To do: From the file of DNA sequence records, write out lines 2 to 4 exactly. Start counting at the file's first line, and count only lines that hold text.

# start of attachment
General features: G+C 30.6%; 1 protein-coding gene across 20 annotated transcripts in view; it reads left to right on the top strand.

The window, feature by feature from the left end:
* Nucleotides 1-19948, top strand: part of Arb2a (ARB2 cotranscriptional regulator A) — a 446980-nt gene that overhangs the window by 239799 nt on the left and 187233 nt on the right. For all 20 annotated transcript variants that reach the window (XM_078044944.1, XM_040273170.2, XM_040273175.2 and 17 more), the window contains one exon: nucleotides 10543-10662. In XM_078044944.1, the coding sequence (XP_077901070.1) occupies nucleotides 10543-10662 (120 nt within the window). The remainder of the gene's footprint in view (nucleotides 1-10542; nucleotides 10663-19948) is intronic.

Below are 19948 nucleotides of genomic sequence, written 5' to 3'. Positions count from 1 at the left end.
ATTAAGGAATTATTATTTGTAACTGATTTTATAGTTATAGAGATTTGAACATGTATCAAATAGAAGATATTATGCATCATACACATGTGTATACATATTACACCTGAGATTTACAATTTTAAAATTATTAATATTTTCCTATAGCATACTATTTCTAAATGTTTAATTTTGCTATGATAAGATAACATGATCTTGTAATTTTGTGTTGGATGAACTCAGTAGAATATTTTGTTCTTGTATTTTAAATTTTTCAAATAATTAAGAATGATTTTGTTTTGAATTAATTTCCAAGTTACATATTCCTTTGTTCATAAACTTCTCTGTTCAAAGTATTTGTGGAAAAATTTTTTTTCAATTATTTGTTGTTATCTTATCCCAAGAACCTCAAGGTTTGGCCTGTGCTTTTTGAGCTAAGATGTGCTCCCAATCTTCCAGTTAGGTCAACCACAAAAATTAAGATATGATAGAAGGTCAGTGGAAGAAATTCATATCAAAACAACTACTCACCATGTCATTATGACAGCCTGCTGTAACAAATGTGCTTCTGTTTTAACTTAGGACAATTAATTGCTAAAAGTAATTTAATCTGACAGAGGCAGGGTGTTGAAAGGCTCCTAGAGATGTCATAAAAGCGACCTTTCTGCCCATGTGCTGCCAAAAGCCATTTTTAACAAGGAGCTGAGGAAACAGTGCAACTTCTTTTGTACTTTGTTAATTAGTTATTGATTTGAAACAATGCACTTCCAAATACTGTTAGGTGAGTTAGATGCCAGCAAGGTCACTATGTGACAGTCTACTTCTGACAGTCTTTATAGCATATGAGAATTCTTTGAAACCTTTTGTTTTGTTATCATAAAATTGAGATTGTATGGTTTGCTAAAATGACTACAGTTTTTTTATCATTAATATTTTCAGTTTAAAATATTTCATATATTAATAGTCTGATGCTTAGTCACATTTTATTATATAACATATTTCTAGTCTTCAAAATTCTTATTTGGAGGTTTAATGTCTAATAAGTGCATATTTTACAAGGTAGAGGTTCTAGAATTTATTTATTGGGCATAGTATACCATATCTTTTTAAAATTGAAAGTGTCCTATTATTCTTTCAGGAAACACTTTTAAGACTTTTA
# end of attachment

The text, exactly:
The window, feature by feature from the left end:
* Nucleotides 1-19948, top strand: part of Arb2a (ARB2 cotranscriptional regulator A) — a 446980-nt gene that overhangs the window by 239799 nt on the left and 187233 nt on the right. For all 20 annotated transcript variants that reach the window (XM_078044944.1, XM_040273170.2, XM_040273175.2 and 17 more), the window contains one exon: nucleotides 10543-10662. In XM_078044944.1, the coding sequence (XP_077901070.1) occupies nucleotides 10543-10662 (120 nt within the window). The remainder of the gene's footprint in view (nucleotides 1-10542; nucleotides 10663-19948) is intronic.

Below are 19948 nucleotides of genomic sequence, written 5' to 3'. Positions count from 1 at the left end.